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The Lasso

The Student News Site of Santa Rosa Academy

The Lasso

The Student News Site of Santa Rosa Academy

The Lasso

SRA Seniors Talk About How Difficult Senior Year is

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This image is of the senior class of 2016. It was taken during the Graduation Parade. In this parade, the seniors walk through the elementary, middle, and high school hallways before walking out the front gate. This happens on their last day of school after they have completed all of their finals.

Everyone always says, “Senior year was easy,” or “Oh, I did nothing my senior year,” but is this true? Students tend to get senioritis, expecting their senior year to be a breeze—but that’s not always the case. Senior year isn’t easier; it’s just different from junior year. Your mindset changes from present academic challenges to the future. Seniors are thinking about their future, whether that be going to college, joining the military, or going straight into the workforce.

Many students who have applied to colleges and received an acceptance letter believe they can slack off for the rest of their senior year. This is simply not the case. Many schools will revoke their acceptance if a student’s grades from their senior year are inadequate. This is a perfect example of senioritis. There are many examples of students doing this at Santa Rosa. Some of these students will either not show up to any of their classes, and others will show up but not do any of the work.

Gracie Raxter has the 3rd highest Grade Point Average (GPA) at Santa Rosa Academy. She always strives for excellence in her school work and extracurriculars. She has been the team captain of the girls’ wrestling team for two consecutive years, while also maintaining a GPA of 4.4.

On the other side of the spectrum, some students are still putting their all into their work. An example of this type of student is Gracie Raxter. Gracie is a senior who has been at Santa Rosa since Kindergarten. She has a grade point average of 4.4 and is ranked in the top three of the graduating class of 2024.

Raxter said in an interview, “I think taking college classes has helped me but is a lot of work. The work is very stressful and I have some regrets about my choices in classes.” Raxter is currently enrolled in three classes at Mount San Jacinto College, also known as MSJC. She currently taking Psychology, Calculus and English. Raxter has also taken two history classes, an additional psychology class, and a political science class. She plans on taking a second English and calculus, as well as an engineering class. When she graduates, she is projected to have completed 32 college credits.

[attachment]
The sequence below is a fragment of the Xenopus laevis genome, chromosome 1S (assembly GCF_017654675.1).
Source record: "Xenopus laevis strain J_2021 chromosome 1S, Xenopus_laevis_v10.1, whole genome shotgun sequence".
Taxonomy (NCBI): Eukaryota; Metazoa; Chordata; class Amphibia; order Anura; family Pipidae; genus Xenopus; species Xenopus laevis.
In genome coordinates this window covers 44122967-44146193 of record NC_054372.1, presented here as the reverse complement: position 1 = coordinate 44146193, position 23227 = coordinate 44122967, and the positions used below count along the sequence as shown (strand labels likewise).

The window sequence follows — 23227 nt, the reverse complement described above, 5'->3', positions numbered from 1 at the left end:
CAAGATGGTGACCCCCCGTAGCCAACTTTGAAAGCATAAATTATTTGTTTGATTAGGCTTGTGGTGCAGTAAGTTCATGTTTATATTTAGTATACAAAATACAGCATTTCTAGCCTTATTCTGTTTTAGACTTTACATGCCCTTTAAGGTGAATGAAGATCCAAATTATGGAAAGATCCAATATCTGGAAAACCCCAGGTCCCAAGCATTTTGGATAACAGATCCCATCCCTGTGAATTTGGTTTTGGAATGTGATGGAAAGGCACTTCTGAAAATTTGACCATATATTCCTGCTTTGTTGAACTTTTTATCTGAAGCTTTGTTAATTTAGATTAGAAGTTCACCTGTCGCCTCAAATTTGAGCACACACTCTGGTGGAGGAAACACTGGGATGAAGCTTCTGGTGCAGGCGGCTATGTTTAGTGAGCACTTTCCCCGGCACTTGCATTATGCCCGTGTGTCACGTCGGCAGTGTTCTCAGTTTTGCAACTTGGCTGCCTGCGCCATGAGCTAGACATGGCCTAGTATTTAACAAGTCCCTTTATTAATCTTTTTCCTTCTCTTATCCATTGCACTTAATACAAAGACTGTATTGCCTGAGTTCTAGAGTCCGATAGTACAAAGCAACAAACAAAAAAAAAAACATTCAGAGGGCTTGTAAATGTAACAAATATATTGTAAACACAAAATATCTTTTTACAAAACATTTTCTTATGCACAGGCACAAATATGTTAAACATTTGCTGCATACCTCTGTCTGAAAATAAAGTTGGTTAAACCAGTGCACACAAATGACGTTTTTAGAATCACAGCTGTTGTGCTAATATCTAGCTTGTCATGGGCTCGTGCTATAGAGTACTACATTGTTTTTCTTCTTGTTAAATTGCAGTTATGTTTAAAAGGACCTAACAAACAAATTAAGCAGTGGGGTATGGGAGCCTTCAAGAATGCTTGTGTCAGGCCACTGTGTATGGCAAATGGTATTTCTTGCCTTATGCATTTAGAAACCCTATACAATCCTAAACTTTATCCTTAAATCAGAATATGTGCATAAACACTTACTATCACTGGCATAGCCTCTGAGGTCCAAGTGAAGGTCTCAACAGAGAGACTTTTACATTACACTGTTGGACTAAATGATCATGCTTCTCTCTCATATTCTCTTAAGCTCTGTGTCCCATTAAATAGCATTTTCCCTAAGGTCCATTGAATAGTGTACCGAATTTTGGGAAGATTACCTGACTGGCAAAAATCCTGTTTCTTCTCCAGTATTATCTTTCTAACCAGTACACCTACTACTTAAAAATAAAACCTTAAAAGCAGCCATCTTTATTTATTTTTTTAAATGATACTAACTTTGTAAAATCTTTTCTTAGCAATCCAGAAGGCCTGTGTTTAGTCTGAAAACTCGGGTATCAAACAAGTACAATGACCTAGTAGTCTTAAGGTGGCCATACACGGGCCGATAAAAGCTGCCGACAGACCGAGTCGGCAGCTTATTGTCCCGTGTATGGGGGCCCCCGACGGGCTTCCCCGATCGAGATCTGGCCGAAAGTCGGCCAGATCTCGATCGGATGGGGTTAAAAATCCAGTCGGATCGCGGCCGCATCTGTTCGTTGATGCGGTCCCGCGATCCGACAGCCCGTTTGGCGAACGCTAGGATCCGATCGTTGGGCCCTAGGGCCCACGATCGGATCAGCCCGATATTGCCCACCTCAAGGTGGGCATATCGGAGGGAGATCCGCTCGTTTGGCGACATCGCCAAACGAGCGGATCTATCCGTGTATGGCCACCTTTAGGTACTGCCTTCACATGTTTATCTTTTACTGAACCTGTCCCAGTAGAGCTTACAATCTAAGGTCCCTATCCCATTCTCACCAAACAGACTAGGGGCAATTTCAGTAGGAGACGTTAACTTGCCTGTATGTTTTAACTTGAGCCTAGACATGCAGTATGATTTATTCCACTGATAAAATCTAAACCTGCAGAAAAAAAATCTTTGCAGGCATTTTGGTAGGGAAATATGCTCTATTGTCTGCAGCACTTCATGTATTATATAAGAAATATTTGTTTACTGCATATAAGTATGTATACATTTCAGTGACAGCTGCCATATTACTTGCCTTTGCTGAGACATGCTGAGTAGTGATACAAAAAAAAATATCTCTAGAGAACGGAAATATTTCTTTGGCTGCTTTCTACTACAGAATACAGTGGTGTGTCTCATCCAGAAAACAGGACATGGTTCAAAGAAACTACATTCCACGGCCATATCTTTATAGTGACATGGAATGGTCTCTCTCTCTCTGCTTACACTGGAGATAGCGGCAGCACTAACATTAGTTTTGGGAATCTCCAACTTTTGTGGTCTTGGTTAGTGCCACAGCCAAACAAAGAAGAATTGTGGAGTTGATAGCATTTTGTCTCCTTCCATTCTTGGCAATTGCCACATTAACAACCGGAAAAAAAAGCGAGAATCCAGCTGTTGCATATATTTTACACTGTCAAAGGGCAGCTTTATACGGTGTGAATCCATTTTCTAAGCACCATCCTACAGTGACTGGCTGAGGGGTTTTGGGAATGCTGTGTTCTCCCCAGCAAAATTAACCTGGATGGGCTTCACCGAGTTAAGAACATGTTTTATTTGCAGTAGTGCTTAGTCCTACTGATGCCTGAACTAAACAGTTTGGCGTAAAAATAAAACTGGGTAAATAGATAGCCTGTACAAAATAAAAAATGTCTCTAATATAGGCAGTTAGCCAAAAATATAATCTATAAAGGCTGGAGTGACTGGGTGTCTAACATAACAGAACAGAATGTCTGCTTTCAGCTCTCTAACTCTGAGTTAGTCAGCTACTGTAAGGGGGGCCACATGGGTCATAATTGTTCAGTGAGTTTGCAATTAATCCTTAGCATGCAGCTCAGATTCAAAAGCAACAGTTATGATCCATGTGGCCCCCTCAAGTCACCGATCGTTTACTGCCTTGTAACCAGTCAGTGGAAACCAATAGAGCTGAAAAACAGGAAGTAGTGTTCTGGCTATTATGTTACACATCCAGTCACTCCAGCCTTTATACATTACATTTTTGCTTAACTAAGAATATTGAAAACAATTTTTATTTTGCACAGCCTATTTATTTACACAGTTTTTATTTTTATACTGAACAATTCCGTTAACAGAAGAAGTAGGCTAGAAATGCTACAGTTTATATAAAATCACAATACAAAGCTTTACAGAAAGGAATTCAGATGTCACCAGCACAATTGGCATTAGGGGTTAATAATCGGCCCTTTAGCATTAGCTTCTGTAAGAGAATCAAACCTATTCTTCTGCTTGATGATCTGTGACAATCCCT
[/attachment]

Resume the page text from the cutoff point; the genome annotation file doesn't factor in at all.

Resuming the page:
She also stated, “Senior year was pretty mid tbh. Don’t love it. Don’t hate it.” While Raxter is one of the top students in her classes, she is also dealing with senioritis. “Coming back from Thanksgiving break my senioritis was horrible. I was two weeks behind on my calculus work…” Raxter is an amazing student-athlete at SRA and she is still struggling throughout her senior year.

Ryan Russell, also known as Bob, is a senior at Santa Rosa Academy and has attended SRA since he was in kindergarten. Russell is a well-known student at SRA and is friendly with everyone. He is an engineering student, who excels in his sport, wrestling.

Many students have jobs on top of school work and athletics. Ryan ‘Bob’ Russel, another senior at Santa Rosa Academy, stated, “Senior year is difficult because there is so much more added stress. Not only do these kids have to go to school every day, but they also have jobs and have to apply to college.”

Russel has a GPA of 3.7 and has been enrolled at Santa Rosa Academy since Kindergarten. While Russell is not currently enrolled in any classes at MSJC, he is on the wrestling team and works for a Mixed Martial Arts gym. Russell also said, “When you’re in your senior year you feel like you’re an adult because you have a job and have to act like an adult but everyone around me at school is treating me like a kid. In contrast, though, I still feel like a kid, because I don’t want to be an adult.”

Many seniors are already 18 years old and most of these students can drive. Most seniors are on the cusp of adulthood, but they are still being treated like children. These students are told that they have to decide what they want to do for the rest of their lives right now. They have to apply for college and decide what they want to study at these colleges. Most seniors don’t know what they want to do. This causes many to stress out and give up on their schoolwork.

All seniors are stressed out, but it’s all for different reasons. Seniors who are getting ready to attend a community or 4-year college are stressing over applications and deciding on a major. As well as figuring out how to afford to attend their colleges. The students who aren’t going to college are stressing over where they want to work or if they want to attend trade schools. However, there are still a handful of seniors who have already gotten into college. These students are noticeably less stressed and tend to not try or show up to their classes.

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About the Contributor
Abby Marshman
Abby Marshman, Managing Editor
Senior at Santa Rosa Academy, Abby Marshman, was born and raised in Murrieta, California. She exemplifies her ambition and drive through her devotion to soccer– as well as her love for math. Upon graduating high school, she dreams of attending the University of California, Santa Barbara (UCSB) and majoring in computer science. When Abby has time to kick-back and relax, you can find her with a good dystopian novel or watching her favorite movie, “Pride and Prejudice”. 
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